Lead singer Honus Honus kicks off Man Man's third album with the line "Been locked down way too long," and he ain't kidding. Despite the temptation to revere/revile the Philly band as a homogenous curio, people forget Man Man's comprised of real people with real emotions. Forget the porn 'staches and Zappa/Beefheart/Waits funhouse gags, 2006's Six Demon Bag was, at the end of the day, an incredibly poignant confessional. In between three-ring antics, Honus lost his heart (and shit) over and over again, most memorably on the standout ballad "Van Helsing Boombox", pining to "sleep for weeks like a dog at her feet." Fast forward to Rabbit Habits and you'll find Honus still howling like a dog, but of a different breed. Dubbed by the band as their "pop record," Habits knows that sex sells, and suddenly Man Man's starting to sound less archaic. Habits's steady rock swagger and listener-friendly songwriting stands to convert haters while also retaining the band's beloved quirks: You won't need to rent Fiddler on the Roof or own a hurdy gurdy to appreciate this record, just a libido and willingness to rock out.
There's a tendency for a band's maturation to deep-six most their unqiue tics, but Man Man pull a Houdini by releasing an album that simultaneously showcases them at their most cogent and carefree. Unlike past albums, there's not so much garage sale rummaging as search and destroy songwriting. The band's dedicated to nailing certain ideas within the allotted track time and often does so. As a result, we get "Mister Jung Stuffed" and "Top Drawer", two of Man Man's most single-ready works and the finest entry points for Habits. The latter's particularly jarring, not only because of its confrontational lyrics and brothel boogie, but also for its stark contrast to the romantically waylaid Honus of Six Demon Bag: "People claim I'm possessed by the devil/ But Mama, I know I'm possessed by your daughter!"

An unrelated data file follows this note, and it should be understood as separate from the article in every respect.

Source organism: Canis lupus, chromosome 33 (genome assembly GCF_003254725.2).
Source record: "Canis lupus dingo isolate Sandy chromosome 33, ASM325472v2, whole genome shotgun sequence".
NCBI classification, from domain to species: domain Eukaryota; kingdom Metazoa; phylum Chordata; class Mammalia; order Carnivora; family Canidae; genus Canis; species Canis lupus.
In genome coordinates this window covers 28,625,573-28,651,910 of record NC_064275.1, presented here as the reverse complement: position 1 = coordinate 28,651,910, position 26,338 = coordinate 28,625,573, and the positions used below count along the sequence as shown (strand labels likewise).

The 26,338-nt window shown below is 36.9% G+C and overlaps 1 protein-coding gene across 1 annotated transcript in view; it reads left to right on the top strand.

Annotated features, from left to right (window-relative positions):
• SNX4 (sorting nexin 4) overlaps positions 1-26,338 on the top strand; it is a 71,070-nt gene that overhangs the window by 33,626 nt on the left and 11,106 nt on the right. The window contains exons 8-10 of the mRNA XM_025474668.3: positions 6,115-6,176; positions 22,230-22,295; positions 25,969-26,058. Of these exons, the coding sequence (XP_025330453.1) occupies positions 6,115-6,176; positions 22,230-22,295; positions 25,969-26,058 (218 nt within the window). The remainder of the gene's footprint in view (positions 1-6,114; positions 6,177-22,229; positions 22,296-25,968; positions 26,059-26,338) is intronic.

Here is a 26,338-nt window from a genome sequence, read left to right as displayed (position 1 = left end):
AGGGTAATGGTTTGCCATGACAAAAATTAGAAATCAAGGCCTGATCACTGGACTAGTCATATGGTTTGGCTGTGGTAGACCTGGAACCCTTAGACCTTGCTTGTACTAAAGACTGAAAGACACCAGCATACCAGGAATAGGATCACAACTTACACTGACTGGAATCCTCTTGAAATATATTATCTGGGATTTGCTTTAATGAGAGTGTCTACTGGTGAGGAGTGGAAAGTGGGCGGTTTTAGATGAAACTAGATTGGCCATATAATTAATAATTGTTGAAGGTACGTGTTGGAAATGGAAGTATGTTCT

Throughout the record, Honus focuses less on himself than a rogue's gallery of offbeat characters. "Hurly/Burly" tells the tale of a pair of fuckups at odds with society, replete with two refrains of existential screams and the hushed mid-song disclaimer "This ain't no love song." That street urchin angst spills over into "The Ballad of Butter Beans", where Honus makes death threats to the title character over a Looney Tunes xylophone. In a testament to their refined craftmanship, the debauchery comes full circle by the eight-minute "Poor Jackie", an emotionally dampened gypsy stomp that turns a cold shoulder to its star-crossed subject: "I don't see what everybody/ Sees in your sexy body/ All I see is a shallow grave/ Trapped inside a pretty face." By the song's conclusion, the band practically dances on her grave, calling out a boisterous horn section before launching into a capella mock gospel and declaring, "There ain't no God here."
Habits has little to apologize for, no serious blemishes or ill-advised shifts in direction. So why does it fall a hair short of Six Demon Bag, despite being a more cohesive effort? Partly because organization doesn't quite suit Man Man, but moreso because Habits sounds tailored for the stage. Even intimate ballads like "Doo Right" and the title track seem more like bellyaching than Honus coming apart at the seams. Still, what we've lost in a bedroom companion we've gained in one of the year's best rock albums (devoid of nearly any guitar parts, mind you). After making a case for melancholy hobo rock, Man Man's not begging for quarters or kisses anymore. Like a vagabond stumbling upon a sack of gold, they're now ready to hit the town and live a little.
-Adam Moerder, April 08, 2008